• From Rajajinagar, they go for dinner at the Crowne Plaza (Mohanlal is rumored to have some stake in it), located in Electronic City at straight the other end of the city. It will take them 45 km and around 2 to 4 hours to cover that cross-city distance in Bangalore traffic LOL, even if they take the NICE Road.
  • A flat in Shobha Lavender, Laila’s apartment building, will cost around 1.5 crore LOL.
  • Amala gets into an auto at night and the driver just starts driving without haggling for “double meter” LOL.
  • Mohanlal’s office is shown to be located in Majestic, which is an overcrowded and dirty commercial area which also houses the railway station and bus station in addition to a scrabble of narrow alleyways, theaters, and low-cost shopping complexes and not cobblestoned driveways LOL.
  • That car chase will never happen in Bangalore. They will only be stuck in dead traffic LOL.
  • In the chase, they are shown to go from the Outer Ring Road to Mekhri Circle to the Electronic City flyover to Sadashivnagar to the new airport to the NICE highway in a matter of minutes LOL.
  • “HAL Airport” is a mockup + computer graphics creation. Popularly known as “Old Airport”, this is in the middle of the city, surrounded by buildings on three sides. There are no industrial areas or hills there LOL.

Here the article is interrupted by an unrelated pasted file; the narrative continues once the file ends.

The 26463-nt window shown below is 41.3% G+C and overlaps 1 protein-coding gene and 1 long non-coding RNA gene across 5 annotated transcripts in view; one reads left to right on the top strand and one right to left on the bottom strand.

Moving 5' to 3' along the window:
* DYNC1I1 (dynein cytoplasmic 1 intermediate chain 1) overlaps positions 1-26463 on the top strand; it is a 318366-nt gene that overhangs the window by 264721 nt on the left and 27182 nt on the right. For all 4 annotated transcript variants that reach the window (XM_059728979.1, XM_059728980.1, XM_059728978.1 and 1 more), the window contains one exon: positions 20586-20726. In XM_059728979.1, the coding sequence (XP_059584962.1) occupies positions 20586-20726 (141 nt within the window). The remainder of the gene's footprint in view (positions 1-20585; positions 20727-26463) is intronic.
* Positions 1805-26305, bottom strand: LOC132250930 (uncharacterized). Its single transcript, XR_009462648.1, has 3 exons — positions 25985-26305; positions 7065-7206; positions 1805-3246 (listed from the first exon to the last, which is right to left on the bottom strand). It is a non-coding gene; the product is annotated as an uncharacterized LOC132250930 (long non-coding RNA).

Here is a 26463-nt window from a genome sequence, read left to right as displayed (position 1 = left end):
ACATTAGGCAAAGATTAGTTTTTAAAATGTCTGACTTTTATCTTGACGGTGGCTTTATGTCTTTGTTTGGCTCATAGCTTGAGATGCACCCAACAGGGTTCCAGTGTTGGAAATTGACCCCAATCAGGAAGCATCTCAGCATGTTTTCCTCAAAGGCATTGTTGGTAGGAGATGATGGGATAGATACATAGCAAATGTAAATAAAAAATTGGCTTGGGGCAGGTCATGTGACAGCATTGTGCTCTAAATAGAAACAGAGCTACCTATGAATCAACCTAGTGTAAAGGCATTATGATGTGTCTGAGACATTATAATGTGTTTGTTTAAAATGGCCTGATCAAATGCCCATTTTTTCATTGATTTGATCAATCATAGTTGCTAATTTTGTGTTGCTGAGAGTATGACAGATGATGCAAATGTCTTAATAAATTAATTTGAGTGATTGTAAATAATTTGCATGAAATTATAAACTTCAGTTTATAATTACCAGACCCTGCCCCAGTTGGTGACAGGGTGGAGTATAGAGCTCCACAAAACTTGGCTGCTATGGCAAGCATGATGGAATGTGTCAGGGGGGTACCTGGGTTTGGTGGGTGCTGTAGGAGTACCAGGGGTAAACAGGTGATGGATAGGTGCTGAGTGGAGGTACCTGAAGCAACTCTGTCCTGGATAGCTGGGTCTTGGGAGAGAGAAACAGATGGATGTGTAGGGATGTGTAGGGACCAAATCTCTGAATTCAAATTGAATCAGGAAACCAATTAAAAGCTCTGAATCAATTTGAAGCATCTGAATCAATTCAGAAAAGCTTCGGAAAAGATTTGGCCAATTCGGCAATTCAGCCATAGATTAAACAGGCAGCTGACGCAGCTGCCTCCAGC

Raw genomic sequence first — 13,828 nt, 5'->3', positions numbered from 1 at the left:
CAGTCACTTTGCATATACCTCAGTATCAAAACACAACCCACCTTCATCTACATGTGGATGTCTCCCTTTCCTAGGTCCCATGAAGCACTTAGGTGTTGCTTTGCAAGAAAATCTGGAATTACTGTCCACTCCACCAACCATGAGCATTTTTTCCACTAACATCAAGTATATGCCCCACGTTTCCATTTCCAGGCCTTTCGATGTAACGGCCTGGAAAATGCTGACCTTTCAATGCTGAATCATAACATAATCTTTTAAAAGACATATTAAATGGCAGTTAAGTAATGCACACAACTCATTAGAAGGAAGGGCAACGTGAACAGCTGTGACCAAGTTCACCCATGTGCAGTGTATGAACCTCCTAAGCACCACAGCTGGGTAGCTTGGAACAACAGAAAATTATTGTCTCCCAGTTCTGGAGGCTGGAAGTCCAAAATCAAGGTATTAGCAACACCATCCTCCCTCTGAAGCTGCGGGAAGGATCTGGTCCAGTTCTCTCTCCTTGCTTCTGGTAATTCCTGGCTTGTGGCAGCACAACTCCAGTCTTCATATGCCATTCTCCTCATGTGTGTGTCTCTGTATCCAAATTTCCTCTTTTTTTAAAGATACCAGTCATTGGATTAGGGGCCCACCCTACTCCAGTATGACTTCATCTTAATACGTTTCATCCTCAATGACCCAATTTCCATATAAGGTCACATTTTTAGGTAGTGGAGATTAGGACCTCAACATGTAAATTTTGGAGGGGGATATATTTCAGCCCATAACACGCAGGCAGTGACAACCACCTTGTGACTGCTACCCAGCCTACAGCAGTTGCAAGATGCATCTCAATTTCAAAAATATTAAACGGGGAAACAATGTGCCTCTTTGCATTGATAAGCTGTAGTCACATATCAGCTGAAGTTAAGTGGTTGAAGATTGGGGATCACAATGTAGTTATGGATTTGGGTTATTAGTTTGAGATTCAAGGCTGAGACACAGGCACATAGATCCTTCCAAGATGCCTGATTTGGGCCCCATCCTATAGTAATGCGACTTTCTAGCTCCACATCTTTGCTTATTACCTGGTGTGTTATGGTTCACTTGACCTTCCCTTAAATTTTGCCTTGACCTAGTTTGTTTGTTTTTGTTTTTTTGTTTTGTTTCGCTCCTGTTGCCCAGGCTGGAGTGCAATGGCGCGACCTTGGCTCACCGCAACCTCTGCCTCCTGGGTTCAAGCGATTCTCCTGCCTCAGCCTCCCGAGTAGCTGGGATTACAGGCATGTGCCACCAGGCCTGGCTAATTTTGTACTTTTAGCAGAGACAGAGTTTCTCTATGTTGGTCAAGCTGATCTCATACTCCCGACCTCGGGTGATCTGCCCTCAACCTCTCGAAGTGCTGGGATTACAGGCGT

• A Bangalore girl like Anjali (Amala) does not know how to walk in high heels? LOL.
  • For some reason, everyone in Bangalore wears blazers/jackets/overcoats LOL.
  • All number plates are fake. All cars in Karnataka now have M as their numbering series.
  • A movie happening entirely within Bangalore and not a single word of Kannada is spoken LOL.
  • There are no traffic jams anywhere LOL.
[/su_note] Joshi/Joshy/Joshiy and other such directors trying to live on hanging on to their old glory days should understand that there is no longer a formula that works for making movies. Audiences have access to any world cinema today and will call bullshit on the slightest mistake. Does he expect us to swallow this pathetic premise of an “action movie” with “choreographed” stunt scenes when we have access to creations like John Wick? (BTW, Mohanlal is only four years older than Keanu Reeves). I will never ever go and watch another Joshiy movie.

Also read: 1001 Cliches of Malayalam Cinema (Malayalam)

BTW, here is real “choreographed action”. and it has nothing to do with the hero looking “stylish”.